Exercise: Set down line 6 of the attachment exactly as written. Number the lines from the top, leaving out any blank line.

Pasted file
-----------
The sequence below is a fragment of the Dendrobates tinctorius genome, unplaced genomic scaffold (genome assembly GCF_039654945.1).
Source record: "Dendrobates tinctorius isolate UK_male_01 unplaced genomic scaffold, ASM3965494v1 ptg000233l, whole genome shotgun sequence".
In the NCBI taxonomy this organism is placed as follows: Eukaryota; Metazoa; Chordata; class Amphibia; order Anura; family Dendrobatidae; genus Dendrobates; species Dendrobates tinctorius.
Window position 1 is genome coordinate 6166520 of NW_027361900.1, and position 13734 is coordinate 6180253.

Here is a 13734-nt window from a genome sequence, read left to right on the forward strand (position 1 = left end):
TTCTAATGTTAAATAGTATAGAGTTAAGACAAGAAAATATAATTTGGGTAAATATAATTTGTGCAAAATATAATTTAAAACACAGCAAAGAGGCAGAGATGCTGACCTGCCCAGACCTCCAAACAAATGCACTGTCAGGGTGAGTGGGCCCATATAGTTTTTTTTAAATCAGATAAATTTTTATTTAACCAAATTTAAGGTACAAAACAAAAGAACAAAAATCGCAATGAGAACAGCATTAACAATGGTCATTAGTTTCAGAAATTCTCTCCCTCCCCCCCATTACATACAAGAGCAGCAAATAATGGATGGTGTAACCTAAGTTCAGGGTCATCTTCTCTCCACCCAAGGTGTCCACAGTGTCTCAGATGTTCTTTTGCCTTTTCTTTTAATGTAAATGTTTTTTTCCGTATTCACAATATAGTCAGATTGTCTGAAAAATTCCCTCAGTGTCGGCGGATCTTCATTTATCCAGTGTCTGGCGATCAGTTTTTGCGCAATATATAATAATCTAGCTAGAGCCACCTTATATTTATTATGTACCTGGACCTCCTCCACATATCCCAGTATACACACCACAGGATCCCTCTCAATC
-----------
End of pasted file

TTCTAATGTTAAATAGTATAGAGTTAAGACAAGAAAATATAATTTGGGTAAATATAATTTGTGCAAAATATAATTTAAAACACAGCAAAGAGGCAGAGATGCTGACCTGCCCAGACCTCCAAACAAATGCACTGTCAGGGTGAGTGGGCCCATATAGTTTTTTTTAAATCAGATAAATTTTTATTTAACCAAATTTAAGGTACAAAACAAAAGAACAAAAATCGCAATGAGAACAGCATTAACAATGGTCATTAGTTTCAGAAATTCTCTCCCTCCCCCCCATTACATACAAGAGCAGCAAATAATGGATGGTGTAACCTAAGTTCAGGGTCATCTTCTCTCCACCCAAGGTGTCCACAGTGTCTCAGATGTTCTTTTGCCTTTTCTTTTAATGTAAATGTTTTTTTCCGTATTCACAATATAGTCAGATTGTCTGAAAAATTCCCTCAGTGTCGGCGGATCTTCATTTATCCAGTGTCTGGCGATCAGTTTTTGCGCAATATATAATAATCTAGCTAGAGCCACCTTATATTTATTATGTACCTGGACCTCCTCCACATATCCCAGTATACACACCACAGGATCCCTCTCAATC